Also please don't publish an unfinished instructable. Since most of the time staff members decide about featuring right after an instructables is published, they won't see the changes you make later on.
Step 9: What Now?
Once they have published their Instructable, most people probably sit back and relax. But this is the worst time to hide under a rock. Now is the time to get active and tell people what you have made and share your instructable as much as possible. Your goal should be to manage to get into the newsletter since it will help you to get a lot of views.
Don't just rely on the following feature on instructables, since quite often it is not working. Share your project on social media and drive as many people to it as possible. While getting many views is not the only deciding factor on which ibles end up in the newsletter (a staff member makes this decision), it is certainly useful and helps your project from being overlooked.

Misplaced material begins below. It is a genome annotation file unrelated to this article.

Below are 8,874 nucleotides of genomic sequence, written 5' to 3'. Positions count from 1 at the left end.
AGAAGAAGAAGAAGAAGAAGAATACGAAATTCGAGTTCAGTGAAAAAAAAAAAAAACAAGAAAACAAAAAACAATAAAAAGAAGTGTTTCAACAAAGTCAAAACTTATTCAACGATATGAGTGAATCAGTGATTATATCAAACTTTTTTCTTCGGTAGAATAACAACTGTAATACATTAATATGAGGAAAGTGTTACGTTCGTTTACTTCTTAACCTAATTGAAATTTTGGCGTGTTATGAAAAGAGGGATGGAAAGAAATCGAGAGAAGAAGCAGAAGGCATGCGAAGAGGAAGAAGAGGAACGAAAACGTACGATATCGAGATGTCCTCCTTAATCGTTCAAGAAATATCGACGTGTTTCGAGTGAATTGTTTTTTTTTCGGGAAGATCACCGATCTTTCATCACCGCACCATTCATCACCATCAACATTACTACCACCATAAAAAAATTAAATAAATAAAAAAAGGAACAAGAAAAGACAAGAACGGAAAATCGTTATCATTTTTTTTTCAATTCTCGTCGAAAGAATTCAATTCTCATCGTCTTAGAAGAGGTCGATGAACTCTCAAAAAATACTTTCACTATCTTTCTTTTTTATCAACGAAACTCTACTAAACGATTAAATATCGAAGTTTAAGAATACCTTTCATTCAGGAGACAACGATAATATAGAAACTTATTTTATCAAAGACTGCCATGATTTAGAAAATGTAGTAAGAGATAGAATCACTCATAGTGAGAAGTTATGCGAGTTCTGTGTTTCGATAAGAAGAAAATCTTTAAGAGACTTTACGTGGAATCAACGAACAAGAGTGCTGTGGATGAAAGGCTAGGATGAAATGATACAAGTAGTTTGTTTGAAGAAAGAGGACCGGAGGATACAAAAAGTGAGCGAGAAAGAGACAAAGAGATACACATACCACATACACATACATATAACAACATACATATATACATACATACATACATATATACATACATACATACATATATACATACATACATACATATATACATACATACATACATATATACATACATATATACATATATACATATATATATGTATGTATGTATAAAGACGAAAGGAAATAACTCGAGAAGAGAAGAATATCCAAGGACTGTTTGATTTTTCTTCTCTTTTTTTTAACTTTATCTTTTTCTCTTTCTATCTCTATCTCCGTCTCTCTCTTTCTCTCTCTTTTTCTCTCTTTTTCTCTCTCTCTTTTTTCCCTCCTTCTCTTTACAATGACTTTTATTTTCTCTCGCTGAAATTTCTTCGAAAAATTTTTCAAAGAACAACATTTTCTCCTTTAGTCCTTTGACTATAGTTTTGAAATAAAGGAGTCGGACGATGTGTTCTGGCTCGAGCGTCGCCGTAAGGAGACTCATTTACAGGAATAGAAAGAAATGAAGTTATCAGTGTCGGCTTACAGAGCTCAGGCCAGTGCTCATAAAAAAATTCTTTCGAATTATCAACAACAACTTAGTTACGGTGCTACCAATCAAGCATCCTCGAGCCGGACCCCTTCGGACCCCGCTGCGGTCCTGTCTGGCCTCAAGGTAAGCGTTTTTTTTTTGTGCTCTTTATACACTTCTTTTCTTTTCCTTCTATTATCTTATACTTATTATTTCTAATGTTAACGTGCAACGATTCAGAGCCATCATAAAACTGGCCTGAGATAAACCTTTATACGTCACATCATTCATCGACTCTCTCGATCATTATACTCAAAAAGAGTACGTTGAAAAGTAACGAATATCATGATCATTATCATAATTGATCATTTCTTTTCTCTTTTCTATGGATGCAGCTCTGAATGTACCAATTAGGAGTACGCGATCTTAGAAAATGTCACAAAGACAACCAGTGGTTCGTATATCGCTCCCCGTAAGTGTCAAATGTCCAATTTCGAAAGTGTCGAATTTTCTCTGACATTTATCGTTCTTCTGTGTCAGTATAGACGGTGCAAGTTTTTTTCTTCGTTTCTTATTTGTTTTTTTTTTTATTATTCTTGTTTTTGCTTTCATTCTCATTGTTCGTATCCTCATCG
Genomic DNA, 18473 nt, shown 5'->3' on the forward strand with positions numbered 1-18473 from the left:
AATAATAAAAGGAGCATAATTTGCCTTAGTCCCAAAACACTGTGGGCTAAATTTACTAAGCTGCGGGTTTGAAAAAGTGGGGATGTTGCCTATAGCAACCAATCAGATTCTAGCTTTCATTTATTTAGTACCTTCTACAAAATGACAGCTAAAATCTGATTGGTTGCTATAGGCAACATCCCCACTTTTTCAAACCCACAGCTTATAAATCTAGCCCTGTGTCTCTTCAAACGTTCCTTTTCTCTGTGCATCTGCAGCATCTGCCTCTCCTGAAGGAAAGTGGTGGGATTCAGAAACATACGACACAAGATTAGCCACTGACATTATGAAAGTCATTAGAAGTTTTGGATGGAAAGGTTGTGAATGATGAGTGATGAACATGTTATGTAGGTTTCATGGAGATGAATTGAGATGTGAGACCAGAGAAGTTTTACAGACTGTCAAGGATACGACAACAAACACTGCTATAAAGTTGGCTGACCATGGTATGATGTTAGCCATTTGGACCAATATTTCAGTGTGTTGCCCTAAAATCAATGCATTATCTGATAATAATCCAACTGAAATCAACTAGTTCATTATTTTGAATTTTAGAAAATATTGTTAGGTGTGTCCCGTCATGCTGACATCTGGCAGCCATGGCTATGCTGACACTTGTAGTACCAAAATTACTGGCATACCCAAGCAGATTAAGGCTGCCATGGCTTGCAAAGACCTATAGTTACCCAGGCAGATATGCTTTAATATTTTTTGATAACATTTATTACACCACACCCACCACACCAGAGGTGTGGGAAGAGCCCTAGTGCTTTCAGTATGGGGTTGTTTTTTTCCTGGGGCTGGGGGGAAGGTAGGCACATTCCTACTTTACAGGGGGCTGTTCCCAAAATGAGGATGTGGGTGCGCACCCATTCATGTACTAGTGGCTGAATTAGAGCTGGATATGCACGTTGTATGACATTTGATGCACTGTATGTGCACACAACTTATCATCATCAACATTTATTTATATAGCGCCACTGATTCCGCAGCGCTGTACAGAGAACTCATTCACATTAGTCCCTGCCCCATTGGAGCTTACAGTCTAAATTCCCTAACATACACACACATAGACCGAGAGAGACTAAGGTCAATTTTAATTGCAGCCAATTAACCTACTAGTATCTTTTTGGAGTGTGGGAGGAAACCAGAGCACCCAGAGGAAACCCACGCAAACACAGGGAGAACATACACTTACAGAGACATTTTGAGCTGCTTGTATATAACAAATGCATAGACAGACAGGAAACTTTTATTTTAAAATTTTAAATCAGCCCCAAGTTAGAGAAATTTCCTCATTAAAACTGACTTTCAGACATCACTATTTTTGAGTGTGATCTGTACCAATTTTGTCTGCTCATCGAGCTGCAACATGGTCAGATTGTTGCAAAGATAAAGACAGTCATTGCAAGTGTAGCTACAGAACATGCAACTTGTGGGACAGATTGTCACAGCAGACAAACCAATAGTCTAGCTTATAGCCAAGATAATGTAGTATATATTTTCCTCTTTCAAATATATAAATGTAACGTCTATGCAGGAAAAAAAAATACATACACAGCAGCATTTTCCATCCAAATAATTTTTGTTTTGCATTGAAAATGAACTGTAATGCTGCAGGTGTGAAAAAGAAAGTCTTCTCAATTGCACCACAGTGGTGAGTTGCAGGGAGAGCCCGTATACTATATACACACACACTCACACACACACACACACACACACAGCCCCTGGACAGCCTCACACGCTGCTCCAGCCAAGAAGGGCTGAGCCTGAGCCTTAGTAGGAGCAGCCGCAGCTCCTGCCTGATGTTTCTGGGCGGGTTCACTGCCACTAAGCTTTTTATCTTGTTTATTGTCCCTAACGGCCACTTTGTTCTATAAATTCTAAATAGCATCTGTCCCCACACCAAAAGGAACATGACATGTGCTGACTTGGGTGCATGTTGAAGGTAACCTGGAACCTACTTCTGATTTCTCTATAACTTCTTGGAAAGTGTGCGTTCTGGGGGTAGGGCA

People with a large social media presence may have an advantage considering this point, but I for example don't have a big following. I usually post my ibles in forums or Facebook groups. If you do the same please try not to be annoying, interact with people, don't just post your project, and leave. I also used to write a lot of e-mails to websites that have published my instructables before, to tell them that I have a new project.
This of course only helps you if your project is up to the part. While getting many views helps your project to be seen, it doesn't mean you will win anything. The final judging is done by a bunch of people who actually read what you've written.
All that is left to do is to wait and see. I wish you all the best and hope you will be doing well in the upcoming contests and if you don't please don't be discouraged, the next contest is right around the corner.
Participated in the